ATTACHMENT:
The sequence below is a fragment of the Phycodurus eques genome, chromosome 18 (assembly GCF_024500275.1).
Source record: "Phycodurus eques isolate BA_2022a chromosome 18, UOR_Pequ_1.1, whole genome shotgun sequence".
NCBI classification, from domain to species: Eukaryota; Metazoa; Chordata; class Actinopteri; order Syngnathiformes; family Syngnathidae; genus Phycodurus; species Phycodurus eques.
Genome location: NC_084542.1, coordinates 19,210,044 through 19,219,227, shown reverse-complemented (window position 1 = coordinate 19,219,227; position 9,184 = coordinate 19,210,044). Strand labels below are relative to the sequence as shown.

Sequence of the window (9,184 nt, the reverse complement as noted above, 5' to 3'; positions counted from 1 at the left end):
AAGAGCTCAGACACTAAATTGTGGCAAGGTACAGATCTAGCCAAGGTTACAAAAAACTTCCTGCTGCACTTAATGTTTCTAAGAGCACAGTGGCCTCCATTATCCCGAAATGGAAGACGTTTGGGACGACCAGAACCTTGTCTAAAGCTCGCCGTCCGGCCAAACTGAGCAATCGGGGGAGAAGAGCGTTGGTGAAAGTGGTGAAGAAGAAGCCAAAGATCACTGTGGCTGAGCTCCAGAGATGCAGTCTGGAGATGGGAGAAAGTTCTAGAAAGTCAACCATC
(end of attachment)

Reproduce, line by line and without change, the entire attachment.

The sequence below is a fragment of the Phycodurus eques genome, chromosome 18 (assembly GCF_024500275.1).
Source record: "Phycodurus eques isolate BA_2022a chromosome 18, UOR_Pequ_1.1, whole genome shotgun sequence".
NCBI classification, from domain to species: Eukaryota; Metazoa; Chordata; class Actinopteri; order Syngnathiformes; family Syngnathidae; genus Phycodurus; species Phycodurus eques.
Genome location: NC_084542.1, coordinates 19,210,044 through 19,219,227, shown reverse-complemented (window position 1 = coordinate 19,219,227; position 9,184 = coordinate 19,210,044). Strand labels below are relative to the sequence as shown.

Sequence of the window (9,184 nt, the reverse complement as noted above, 5' to 3'; positions counted from 1 at the left end):
AAGAGCTCAGACACTAAATTGTGGCAAGGTACAGATCTAGCCAAGGTTACAAAAAACTTCCTGCTGCACTTAATGTTTCTAAGAGCACAGTGGCCTCCATTATCCCGAAATGGAAGACGTTTGGGACGACCAGAACCTTGTCTAAAGCTCGCCGTCCGGCCAAACTGAGCAATCGGGGGAGAAGAGCGTTGGTGAAAGTGGTGAAGAAGAAGCCAAAGATCACTGTGGCTGAGCTCCAGAGATGCAGTCTGGAGATGGGAGAAAGTTCTAGAAAGTCAACCATC